After selecting some ideas to take forward, the next step was to prototype these. Prototyping is a way of trying out ideas and unearthing issues or questions that can be investigated through further ideation, prototyping or user empathy research. It is not about building finished solutions. A prototype allows us to ask questions, and learn by doing.
Our aim was to prototype quickly, building rough prototypes so we could test ideas and unearth issues before going too far down a path. It’s an iterative process – question, build, test, question, ideate, build, test, etc. At each stage we needed to create a prototype that was appropriate for the sort of questions we wanted to investigate. For example, a prototype may want to test a general concept such as whether a user puts coins in their wallet, or a specific concept such as what size wallet would fit in a jeans pocket.
Prototypes can take many forms, from physical models of 3D objects through to sketches, storyboards, video clips, animations, role plays or scenarios. They can be low fidelity (rough and ready, such as a cardboard model) or high fidelity (more realistic, closer to the finished product) or somewhere in-between. Our prototypes were low fidelity because we wanted to develop them quickly and get instant feedback, rather than taking the project to the extent of fully implementing a chosen solution.
For my project I used three different prototype methods to question and test variants of a concept that involved a means for our subject (Mike) to keep the stuff in his wallet safe and know what was in there.
Role play: Using a smart wallet
This involved acting out a scenario of going to a cinema and paying for a ticket, to find out what the process would be if Mike was using a smart wallet that would automatically scan and save items and show when items were added/removed. An ordinary leather wallet was theoretically converted to a smart wallet through the use of some simple coloured stickers to represent a camera and buttons/lock. This role play highlighted a number of issues and questions, such as whether or not he would put a movie ticket in his wallet, how the scanner would work in a dimly lit environment, did he need to have his phone with him for the wallet data to upload, and what was technically or physically feasible to include in a wallet.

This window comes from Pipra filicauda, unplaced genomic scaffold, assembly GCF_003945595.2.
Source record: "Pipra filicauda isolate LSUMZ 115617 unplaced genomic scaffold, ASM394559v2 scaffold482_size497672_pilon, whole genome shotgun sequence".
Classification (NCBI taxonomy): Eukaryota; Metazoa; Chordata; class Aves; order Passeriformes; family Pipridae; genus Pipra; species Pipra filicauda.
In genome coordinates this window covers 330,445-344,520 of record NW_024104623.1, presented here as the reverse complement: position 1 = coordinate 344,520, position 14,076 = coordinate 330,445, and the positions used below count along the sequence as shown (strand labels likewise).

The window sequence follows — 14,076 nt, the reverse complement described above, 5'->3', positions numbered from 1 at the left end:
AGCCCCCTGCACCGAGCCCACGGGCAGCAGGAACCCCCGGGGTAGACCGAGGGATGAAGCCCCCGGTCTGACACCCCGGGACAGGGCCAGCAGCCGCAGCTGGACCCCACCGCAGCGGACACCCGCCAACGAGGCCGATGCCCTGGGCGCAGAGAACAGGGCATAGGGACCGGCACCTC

Physical mock-up: Magic wallet
I created a mock-up of a ‘magic wallet’ that was not intended to be a practical solution, but was built to ask a question: how useful would it be for Mike to have a secure ‘vault’ – a safe place to put stuff that was in his wallet? The mock-up uses a simple trick where you put something inside and it magically moves to the other side when you re-open the wallet.
User journey sketches: Mike’s digital vault
Using the Invision app, I sketched out the concept of a phone app that scans and stores a digital copy of wallet items, providing a secure back-up and reducing the stuff Mike keeps in his wallet.
The process works as follows:
- before putting something in his wallet, Mike can scan it using the app and file by type (bank cards, IDs, store cards, receipts, notes, etc)
- Items are indexed by type/date/tags and stored in a secure online vault
- Once an item is scanned, Mike can keep it in his wallet, throw it away or file it at home. He can manage his vault online to export or share items.
The app allows Mike to record contact info for all his cards, so if he loses his wallet he can go online to block cards, arrange replacements, or send a pre-formatted message with all relevant details to each card issuer.
It may be possible to combine this idea with the ‘Smart wallet’ so the scanning can be done by a wallet instead of needing a phone (which can then be used to access the app). That concept would need further prototyping.
(See the original sketch online here: Invision Freehand sketch)
The next stage from here would be to prototype the ideas further, developing higher fidelity app mock-ups once the underlying user process was optimised. Ideally, I would test the prototypes with our real user, Mike, or find users with similar attributes (such as people who have wallets full of stuff) to test the concepts. It could then be turned into an implementation project that includes user experience (UX) and user interface (UI) design aspects, which could be refined further through an iterative design thinking approach.
If implementing one of these solutions, I would need to consider the business model behind such a product, and how it might integrate with or build on other products and services currently available (or in the pipeline). For example, blockchain technology is starting to address issues such as secure storage and personal ownership of verified information. There are already apps that do some of the things a digital wallet/vault app might do, such as the StoCard app that stores copies of store loyalty cards. There are also subscription services that register your cards so if you lose your wallet you only need make one phone call to block or cancel cards.
If implemented, a solution such as the digital vault has the potential to address our stated problem…
Mike has a backup of what’s in his wallet, so if he loses it, replacing its contents will be quicker and less stressful.